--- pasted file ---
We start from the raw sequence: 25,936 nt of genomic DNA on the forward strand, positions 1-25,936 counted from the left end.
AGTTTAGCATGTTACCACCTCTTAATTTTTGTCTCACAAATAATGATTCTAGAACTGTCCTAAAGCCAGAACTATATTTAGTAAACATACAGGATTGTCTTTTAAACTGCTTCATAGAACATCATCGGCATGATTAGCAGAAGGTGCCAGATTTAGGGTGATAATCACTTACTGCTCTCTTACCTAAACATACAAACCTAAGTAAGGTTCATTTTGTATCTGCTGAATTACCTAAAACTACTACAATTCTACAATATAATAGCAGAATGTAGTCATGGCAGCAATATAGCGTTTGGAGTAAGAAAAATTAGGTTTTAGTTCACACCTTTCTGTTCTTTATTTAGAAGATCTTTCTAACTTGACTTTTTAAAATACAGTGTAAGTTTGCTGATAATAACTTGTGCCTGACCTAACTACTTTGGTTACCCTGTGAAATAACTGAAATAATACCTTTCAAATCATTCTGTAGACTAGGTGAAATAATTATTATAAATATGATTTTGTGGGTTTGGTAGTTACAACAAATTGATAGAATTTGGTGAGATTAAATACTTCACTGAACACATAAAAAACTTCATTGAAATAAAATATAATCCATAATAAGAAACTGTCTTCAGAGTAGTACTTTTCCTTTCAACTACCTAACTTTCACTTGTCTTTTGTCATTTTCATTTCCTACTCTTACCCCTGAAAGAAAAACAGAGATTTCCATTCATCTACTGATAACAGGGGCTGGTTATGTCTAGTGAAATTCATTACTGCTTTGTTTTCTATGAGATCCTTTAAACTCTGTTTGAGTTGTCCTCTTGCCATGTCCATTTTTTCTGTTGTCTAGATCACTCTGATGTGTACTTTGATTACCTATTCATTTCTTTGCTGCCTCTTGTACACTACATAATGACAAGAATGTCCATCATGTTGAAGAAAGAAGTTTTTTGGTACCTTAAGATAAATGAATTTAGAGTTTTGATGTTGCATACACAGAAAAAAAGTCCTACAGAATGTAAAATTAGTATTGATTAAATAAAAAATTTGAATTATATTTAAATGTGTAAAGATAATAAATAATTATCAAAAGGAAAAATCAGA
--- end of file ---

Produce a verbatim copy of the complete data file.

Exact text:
We start from the raw sequence: 25,936 nt of genomic DNA on the forward strand, positions 1-25,936 counted from the left end.
AGTTTAGCATGTTACCACCTCTTAATTTTTGTCTCACAAATAATGATTCTAGAACTGTCCTAAAGCCAGAACTATATTTAGTAAACATACAGGATTGTCTTTTAAACTGCTTCATAGAACATCATCGGCATGATTAGCAGAAGGTGCCAGATTTAGGGTGATAATCACTTACTGCTCTCTTACCTAAACATACAAACCTAAGTAAGGTTCATTTTGTATCTGCTGAATTACCTAAAACTACTACAATTCTACAATATAATAGCAGAATGTAGTCATGGCAGCAATATAGCGTTTGGAGTAAGAAAAATTAGGTTTTAGTTCACACCTTTCTGTTCTTTATTTAGAAGATCTTTCTAACTTGACTTTTTAAAATACAGTGTAAGTTTGCTGATAATAACTTGTGCCTGACCTAACTACTTTGGTTACCCTGTGAAATAACTGAAATAATACCTTTCAAATCATTCTGTAGACTAGGTGAAATAATTATTATAAATATGATTTTGTGGGTTTGGTAGTTACAACAAATTGATAGAATTTGGTGAGATTAAATACTTCACTGAACACATAAAAAACTTCATTGAAATAAAATATAATCCATAATAAGAAACTGTCTTCAGAGTAGTACTTTTCCTTTCAACTACCTAACTTTCACTTGTCTTTTGTCATTTTCATTTCCTACTCTTACCCCTGAAAGAAAAACAGAGATTTCCATTCATCTACTGATAACAGGGGCTGGTTATGTCTAGTGAAATTCATTACTGCTTTGTTTTCTATGAGATCCTTTAAACTCTGTTTGAGTTGTCCTCTTGCCATGTCCATTTTTTCTGTTGTCTAGATCACTCTGATGTGTACTTTGATTACCTATTCATTTCTTTGCTGCCTCTTGTACACTACATAATGACAAGAATGTCCATCATGTTGAAGAAAGAAGTTTTTTGGTACCTTAAGATAAATGAATTTAGAGTTTTGATGTTGCATACACAGAAAAAAAGTCCTACAGAATGTAAAATTAGTATTGATTAAATAAAAAATTTGAATTATATTTAAATGTGTAAAGATAATAAATAATTATCAAAAGGAAAAATCAGA